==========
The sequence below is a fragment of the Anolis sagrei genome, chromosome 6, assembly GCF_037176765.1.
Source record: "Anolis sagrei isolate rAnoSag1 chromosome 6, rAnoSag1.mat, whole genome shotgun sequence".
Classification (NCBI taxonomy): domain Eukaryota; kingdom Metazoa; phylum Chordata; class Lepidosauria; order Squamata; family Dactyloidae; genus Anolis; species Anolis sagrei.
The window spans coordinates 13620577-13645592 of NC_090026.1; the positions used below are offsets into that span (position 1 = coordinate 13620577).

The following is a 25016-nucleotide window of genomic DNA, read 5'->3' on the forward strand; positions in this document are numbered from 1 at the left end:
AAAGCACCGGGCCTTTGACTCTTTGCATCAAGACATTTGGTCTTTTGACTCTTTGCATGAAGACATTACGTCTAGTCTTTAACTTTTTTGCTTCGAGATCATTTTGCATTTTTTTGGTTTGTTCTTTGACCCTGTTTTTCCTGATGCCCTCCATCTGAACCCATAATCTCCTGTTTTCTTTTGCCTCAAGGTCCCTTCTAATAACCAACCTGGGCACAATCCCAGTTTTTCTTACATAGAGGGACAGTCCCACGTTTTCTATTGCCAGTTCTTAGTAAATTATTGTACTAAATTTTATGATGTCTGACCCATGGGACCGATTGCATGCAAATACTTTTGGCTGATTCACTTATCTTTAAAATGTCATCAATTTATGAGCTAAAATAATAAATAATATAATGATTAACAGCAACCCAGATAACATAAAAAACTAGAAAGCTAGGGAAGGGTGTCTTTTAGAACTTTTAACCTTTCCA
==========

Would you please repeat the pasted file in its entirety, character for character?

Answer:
The sequence below is a fragment of the Anolis sagrei genome, chromosome 6, assembly GCF_037176765.1.
Source record: "Anolis sagrei isolate rAnoSag1 chromosome 6, rAnoSag1.mat, whole genome shotgun sequence".
Classification (NCBI taxonomy): domain Eukaryota; kingdom Metazoa; phylum Chordata; class Lepidosauria; order Squamata; family Dactyloidae; genus Anolis; species Anolis sagrei.
The window spans coordinates 13620577-13645592 of NC_090026.1; the positions used below are offsets into that span (position 1 = coordinate 13620577).

The following is a 25016-nucleotide window of genomic DNA, read 5'->3' on the forward strand; positions in this document are numbered from 1 at the left end:
AAAGCACCGGGCCTTTGACTCTTTGCATCAAGACATTTGGTCTTTTGACTCTTTGCATGAAGACATTACGTCTAGTCTTTAACTTTTTTGCTTCGAGATCATTTTGCATTTTTTTGGTTTGTTCTTTGACCCTGTTTTTCCTGATGCCCTCCATCTGAACCCATAATCTCCTGTTTTCTTTTGCCTCAAGGTCCCTTCTAATAACCAACCTGGGCACAATCCCAGTTTTTCTTACATAGAGGGACAGTCCCACGTTTTCTATTGCCAGTTCTTAGTAAATTATTGTACTAAATTTTATGATGTCTGACCCATGGGACCGATTGCATGCAAATACTTTTGGCTGATTCACTTATCTTTAAAATGTCATCAATTTATGAGCTAAAATAATAAATAATATAATGATTAACAGCAACCCAGATAACATAAAAAACTAGAAAGCTAGGGAAGGGTGTCTTTTAGAACTTTTAACCTTTCCA